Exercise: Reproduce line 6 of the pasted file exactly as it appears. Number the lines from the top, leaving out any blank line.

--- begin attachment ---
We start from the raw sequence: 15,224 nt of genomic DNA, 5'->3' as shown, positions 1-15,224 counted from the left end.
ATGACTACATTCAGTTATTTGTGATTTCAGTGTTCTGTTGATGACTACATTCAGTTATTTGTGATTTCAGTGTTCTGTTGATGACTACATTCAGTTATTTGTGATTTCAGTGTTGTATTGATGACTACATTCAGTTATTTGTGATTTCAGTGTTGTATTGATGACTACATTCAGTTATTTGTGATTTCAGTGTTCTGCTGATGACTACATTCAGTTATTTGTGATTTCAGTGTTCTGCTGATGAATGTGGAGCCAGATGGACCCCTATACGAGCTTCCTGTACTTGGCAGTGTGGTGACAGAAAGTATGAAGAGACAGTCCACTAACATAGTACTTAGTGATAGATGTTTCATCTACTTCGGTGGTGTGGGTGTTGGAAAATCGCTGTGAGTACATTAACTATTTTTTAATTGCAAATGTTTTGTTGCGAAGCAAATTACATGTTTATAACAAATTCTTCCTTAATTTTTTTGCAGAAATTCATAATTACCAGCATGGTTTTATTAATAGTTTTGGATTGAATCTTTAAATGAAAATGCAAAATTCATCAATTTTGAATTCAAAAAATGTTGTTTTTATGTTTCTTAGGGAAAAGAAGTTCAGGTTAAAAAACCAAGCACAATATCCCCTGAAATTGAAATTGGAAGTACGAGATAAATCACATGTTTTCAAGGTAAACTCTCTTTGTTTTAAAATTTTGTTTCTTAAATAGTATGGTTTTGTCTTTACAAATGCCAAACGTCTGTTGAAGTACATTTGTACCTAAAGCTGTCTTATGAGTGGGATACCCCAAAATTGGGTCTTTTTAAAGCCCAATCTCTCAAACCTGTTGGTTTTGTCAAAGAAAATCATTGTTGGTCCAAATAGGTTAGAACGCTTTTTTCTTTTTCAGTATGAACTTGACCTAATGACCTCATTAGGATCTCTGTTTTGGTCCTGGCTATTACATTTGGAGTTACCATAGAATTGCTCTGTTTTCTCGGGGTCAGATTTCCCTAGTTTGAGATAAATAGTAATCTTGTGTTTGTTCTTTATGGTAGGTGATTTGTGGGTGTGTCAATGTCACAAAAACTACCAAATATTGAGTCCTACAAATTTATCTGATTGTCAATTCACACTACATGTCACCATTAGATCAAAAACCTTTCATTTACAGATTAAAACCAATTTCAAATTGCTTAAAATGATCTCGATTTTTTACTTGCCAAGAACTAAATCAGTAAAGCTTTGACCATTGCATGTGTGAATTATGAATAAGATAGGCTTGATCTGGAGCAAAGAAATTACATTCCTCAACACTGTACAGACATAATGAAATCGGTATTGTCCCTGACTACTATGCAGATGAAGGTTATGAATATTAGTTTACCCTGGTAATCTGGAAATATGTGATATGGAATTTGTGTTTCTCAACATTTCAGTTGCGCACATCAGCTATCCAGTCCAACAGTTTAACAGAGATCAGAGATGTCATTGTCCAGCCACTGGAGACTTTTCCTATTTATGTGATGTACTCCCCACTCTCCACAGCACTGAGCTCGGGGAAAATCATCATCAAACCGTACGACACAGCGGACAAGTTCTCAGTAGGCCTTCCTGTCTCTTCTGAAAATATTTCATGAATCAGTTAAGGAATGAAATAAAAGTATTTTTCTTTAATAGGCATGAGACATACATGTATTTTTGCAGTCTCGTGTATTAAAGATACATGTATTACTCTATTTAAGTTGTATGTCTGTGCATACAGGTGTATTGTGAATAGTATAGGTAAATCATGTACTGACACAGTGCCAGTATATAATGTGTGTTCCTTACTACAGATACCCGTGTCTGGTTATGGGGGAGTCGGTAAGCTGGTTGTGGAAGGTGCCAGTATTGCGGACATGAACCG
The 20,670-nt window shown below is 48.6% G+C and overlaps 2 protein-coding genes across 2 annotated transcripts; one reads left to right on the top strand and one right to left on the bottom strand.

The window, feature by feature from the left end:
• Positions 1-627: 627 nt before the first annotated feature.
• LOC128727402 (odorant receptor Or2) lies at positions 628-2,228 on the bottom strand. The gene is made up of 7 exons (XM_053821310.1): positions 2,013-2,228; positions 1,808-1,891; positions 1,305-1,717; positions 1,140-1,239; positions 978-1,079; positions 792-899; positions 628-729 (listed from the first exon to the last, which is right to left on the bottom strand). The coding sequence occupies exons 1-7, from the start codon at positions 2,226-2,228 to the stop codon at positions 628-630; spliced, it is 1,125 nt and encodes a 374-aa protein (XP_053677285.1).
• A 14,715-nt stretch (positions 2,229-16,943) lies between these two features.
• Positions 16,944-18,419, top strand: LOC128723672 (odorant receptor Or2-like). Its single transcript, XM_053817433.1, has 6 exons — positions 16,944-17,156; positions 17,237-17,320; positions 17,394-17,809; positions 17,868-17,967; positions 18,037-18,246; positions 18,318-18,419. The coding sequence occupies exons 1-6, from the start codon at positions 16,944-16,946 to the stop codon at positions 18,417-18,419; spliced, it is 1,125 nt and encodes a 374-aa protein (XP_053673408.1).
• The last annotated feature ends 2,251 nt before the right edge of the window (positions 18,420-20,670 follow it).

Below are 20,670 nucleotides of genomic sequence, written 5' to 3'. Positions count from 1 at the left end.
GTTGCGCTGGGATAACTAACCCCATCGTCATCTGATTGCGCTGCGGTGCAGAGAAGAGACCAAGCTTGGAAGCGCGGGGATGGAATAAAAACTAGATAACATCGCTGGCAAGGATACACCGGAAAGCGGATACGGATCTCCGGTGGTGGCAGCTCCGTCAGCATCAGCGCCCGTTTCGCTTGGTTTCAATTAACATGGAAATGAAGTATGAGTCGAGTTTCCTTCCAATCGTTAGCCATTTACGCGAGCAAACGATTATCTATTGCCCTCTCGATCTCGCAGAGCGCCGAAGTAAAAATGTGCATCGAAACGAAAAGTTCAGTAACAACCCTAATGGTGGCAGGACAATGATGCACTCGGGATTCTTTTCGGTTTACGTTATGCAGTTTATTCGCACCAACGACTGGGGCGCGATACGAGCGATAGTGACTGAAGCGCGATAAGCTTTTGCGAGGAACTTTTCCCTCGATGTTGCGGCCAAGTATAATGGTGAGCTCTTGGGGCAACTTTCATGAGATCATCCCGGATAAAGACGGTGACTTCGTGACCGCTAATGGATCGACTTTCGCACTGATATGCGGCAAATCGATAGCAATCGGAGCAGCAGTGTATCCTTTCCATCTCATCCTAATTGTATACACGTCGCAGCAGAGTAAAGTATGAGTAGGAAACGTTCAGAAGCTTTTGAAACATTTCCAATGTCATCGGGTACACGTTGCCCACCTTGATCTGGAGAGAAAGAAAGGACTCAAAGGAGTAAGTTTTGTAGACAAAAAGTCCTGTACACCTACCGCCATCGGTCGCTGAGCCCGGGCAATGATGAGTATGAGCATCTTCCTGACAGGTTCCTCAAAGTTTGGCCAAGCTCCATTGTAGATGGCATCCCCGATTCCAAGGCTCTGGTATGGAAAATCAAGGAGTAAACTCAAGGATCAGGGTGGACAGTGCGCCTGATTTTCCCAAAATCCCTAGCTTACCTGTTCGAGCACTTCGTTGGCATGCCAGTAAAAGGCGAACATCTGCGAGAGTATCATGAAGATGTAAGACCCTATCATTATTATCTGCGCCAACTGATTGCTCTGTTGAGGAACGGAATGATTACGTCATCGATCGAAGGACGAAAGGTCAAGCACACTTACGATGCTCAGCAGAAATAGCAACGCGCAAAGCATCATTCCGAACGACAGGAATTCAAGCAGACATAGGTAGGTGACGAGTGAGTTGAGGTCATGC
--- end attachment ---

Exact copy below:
• LOC128727402 (odorant receptor Or2) lies at positions 628-2,228 on the bottom strand. The gene is made up of 7 exons (XM_053821310.1): positions 2,013-2,228; positions 1,808-1,891; positions 1,305-1,717; positions 1,140-1,239; positions 978-1,079; positions 792-899; positions 628-729 (listed from the first exon to the last, which is right to left on the bottom strand). The coding sequence occupies exons 1-7, from the start codon at positions 2,226-2,228 to the stop codon at positions 628-630; spliced, it is 1,125 nt and encodes a 374-aa protein (XP_053677285.1).